Strong foundations

27 September 2018

Written by James Crawford

In eprivateclient’s 2018 Guernsey report ‘Building on Trust’, James Crawford of NWH Global explains why clients should choose to structure foundations in Guernsey over other jurisdictions.

Five years since The Foundations (Guernsey) Law came into force foundations are now an established tool in the Guernsey private client practitioner’s arsenal - as an alternative solution for protecting and preserving private family wealth. While only 88 Guernsey foundations have been registered at the time of writing, they are recognised as a valuable option especially when providing high value and highly complex structures for ultra high net worth businesses.

Foundations allow clients more direction of power over assets compared to traditional trust structures. They are typically used for wealth protection or asset management within bespoke, high value structures, inheritance and succession planning, the circumvention of forced heirship rules or for either charitable or non-charitable purposes.

The Guernsey Foundation is an “orphan” vehicle in that, unlike a trust where the trustees own the assets, no individual or legal entity owns a foundation. This difference lends itself to the structuring of funds, private securitisation, pension funds and the holding of capital, income and specific assets. For the trustee, a foundation is an alternative to a Private Trust Company.

It has the advantage of being a very flexible structure, while also benefitting from the robust legal and regulatory environment in Guernsey, which enables it to provide for bespoke estate planning mandates. A Guernsey Foundation has its own separate personality which is appealing to those clients who are familiar with civil law concepts.

The main attractions of Guernsey Foundations are that they can be used instead of purpose trusts for structuring purposes, they come with a certificate of registry which suits families with a Civil Law background and there is the option of establishing a Private Trust Foundation instead of a Private Trust Company.

The use of a Private Trust Foundation is often preferable to a Private Trust Company for the simple reason that a Private Trust Foundation does not require an "owner". A Private Trust Company will require at least one shareholder; often this will be a Purpose Trust which itself will require a trustee. Conversely, whilst a Private Trust Foundation, similarly to all Guernsey Foundations, will have a council, a founder and a guardian, it is a true orphan vehicle so no additional layer of ownership/control is present. This not only provides simplicity at the head of a structure, it also provides greater comfort for those used to civil law concepts.

While Guernsey is a common law jurisdiction, the law was drafted to reflect legal drafting in civil law jurisdictions which do not usually recognise the concept of a trust, but which are familiar with foundations. The Guernsey Foundations Law does not require a qualifying fiduciary member to sit on the Foundation Council and it does not need a Guardian as it is established for the benefit only of enfranchised beneficiaries; i.e. those entitled to certain information about the Foundation.

The industry has not experienced any major drawbacks to Guernsey Foundations, but it should be understood that they are still relatively new.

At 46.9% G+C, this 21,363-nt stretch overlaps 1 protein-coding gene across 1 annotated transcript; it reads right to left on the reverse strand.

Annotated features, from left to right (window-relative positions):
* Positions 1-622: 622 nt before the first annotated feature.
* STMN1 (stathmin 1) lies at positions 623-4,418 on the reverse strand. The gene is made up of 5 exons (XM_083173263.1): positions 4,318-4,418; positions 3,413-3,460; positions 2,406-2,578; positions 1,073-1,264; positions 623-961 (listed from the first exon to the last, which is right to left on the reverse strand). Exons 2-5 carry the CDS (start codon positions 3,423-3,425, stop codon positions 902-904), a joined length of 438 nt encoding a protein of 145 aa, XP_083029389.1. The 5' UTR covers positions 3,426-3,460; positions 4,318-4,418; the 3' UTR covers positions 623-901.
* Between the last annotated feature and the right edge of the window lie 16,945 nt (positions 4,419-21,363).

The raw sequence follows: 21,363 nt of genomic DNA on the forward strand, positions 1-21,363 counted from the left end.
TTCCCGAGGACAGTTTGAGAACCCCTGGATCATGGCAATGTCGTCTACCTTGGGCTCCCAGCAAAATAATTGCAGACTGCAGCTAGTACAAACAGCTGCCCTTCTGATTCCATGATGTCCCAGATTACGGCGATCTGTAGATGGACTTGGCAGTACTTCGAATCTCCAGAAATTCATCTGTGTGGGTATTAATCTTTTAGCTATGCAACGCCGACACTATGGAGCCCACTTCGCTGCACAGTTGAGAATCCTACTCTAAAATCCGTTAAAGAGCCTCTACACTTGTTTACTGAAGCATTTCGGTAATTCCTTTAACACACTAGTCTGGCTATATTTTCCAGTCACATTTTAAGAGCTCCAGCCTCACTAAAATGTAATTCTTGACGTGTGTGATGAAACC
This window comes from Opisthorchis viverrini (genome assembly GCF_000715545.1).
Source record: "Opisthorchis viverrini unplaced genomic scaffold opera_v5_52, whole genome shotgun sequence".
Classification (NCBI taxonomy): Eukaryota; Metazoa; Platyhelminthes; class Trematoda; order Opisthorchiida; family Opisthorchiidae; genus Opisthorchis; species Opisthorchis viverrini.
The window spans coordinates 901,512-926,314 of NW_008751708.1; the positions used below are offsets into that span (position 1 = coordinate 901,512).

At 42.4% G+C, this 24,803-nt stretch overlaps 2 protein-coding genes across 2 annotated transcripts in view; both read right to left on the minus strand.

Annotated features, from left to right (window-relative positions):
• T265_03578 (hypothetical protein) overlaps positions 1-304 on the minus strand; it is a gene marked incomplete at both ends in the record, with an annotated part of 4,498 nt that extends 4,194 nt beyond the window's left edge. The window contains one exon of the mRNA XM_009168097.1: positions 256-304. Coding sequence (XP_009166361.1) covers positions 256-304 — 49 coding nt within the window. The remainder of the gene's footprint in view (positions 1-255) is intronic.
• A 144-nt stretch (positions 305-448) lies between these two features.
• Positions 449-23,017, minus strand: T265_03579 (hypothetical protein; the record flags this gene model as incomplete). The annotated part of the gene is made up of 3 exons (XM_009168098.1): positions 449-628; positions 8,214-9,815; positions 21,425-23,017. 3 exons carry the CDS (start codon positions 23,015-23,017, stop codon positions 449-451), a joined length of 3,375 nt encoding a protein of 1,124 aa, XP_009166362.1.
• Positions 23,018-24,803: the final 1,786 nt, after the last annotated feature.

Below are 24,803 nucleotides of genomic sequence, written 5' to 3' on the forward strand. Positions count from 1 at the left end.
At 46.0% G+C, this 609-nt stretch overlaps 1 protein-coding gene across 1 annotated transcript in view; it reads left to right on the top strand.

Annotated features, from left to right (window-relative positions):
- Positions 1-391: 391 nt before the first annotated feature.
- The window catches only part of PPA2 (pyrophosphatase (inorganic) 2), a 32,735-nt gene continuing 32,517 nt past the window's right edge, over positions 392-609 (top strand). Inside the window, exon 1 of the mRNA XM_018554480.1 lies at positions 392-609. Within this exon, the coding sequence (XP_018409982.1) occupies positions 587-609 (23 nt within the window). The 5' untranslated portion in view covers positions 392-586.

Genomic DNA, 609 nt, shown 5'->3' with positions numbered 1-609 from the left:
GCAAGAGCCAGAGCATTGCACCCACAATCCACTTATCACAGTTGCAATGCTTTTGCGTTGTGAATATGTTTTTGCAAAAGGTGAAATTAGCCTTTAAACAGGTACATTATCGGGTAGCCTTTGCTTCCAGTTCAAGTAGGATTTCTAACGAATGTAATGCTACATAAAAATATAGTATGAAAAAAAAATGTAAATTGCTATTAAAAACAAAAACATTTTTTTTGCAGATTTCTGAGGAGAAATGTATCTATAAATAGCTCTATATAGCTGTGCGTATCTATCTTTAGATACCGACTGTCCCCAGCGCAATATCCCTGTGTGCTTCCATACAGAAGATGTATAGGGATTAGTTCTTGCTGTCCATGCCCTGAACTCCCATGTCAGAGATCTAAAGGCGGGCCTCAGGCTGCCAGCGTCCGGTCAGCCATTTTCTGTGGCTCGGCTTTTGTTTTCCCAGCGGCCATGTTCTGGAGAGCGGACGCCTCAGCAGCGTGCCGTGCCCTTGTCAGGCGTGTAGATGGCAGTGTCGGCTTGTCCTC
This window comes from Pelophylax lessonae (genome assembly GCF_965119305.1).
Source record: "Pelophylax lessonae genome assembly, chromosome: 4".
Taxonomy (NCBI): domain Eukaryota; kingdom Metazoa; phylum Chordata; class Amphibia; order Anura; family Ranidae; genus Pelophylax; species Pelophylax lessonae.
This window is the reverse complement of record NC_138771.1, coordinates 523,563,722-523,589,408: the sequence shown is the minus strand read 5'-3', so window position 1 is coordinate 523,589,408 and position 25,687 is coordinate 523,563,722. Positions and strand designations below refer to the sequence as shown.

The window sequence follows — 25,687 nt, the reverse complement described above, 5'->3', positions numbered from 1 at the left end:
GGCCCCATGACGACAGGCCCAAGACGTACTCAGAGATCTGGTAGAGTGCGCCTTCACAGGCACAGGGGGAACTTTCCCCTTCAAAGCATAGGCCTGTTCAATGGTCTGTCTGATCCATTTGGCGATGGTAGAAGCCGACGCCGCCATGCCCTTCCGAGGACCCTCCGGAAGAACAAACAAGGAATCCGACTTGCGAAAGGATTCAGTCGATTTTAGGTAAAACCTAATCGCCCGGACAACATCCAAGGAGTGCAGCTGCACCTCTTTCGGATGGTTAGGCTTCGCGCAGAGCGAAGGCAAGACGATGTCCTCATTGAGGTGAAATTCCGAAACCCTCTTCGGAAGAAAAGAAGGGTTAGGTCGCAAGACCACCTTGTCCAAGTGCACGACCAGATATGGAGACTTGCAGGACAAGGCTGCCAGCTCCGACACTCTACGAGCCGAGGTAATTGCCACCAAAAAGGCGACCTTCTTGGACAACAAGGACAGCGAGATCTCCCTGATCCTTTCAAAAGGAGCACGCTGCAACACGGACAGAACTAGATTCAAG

Private wealth Guernsey Foundations are administered in the same way as a private wealth Trust. To administer the Foundation may require more thought simply because the administrator is not familiar with the new concept but, over time, once they become commonplace, there will be more administrators with relevant expertise. Guernsey Foundations may have more involvement from family members sitting as council members alongside a fiduciary which makes them more complex to administer than Guernsey Trusts, although this same feature may make foundations more attractive to some families.

One potential hurdle for clients with UK connections is that the UK tax authorities don’t have extensive experience in taxing Common Law Foundations and have not yet classified all of them. While this is not really a drawback, Guernsey Foundations haven’t had much exposure to common law courts to date and this may be perceived by some as a disadvantage.  

When Guernsey Foundations came into effect there was an initial slow uptake as it was a new concept introduced into a challenging market. In recent years there has however been an upturn in activity with more Guernsey Foundations being incorporated. The Guernsey Foundation Law came into effect after the Jersey Foundation Law and so the Guernsey Law draftsmen have benefitted from taking into account the experiences of Jersey practitioners. For example the concept of enfranchised and disenfranchised beneficiaries in Guernsey Foundations was borne out of the Jersey experience and their inability to differentiate between beneficiaries’ information rights and the need for a qualified member or guardian.

Unlike Trusts, Foundation law is specific to a particular jurisdiction. Unless any councillor or guardian is a Guernsey licensed fiduciary (regulated by the Guernsey Financial Services Commission), the foundation must have a local resident agent to maintain its records. A Guernsey Foundation must also have a registered office in Guernsey.

The combination of a solid, stable and mature financial jurisdiction and strong estate planning expertise will mean that Guernsey will long remain attractive to significant families with complex, high value assets and the Guernsey Foundation is likely to remain the favoured structure for some years to come.

An original version of this article first appeared in the eprivateclient 2018 Guernsey Report ‘Building on Trust’, May 2018. Click here to read the full report.

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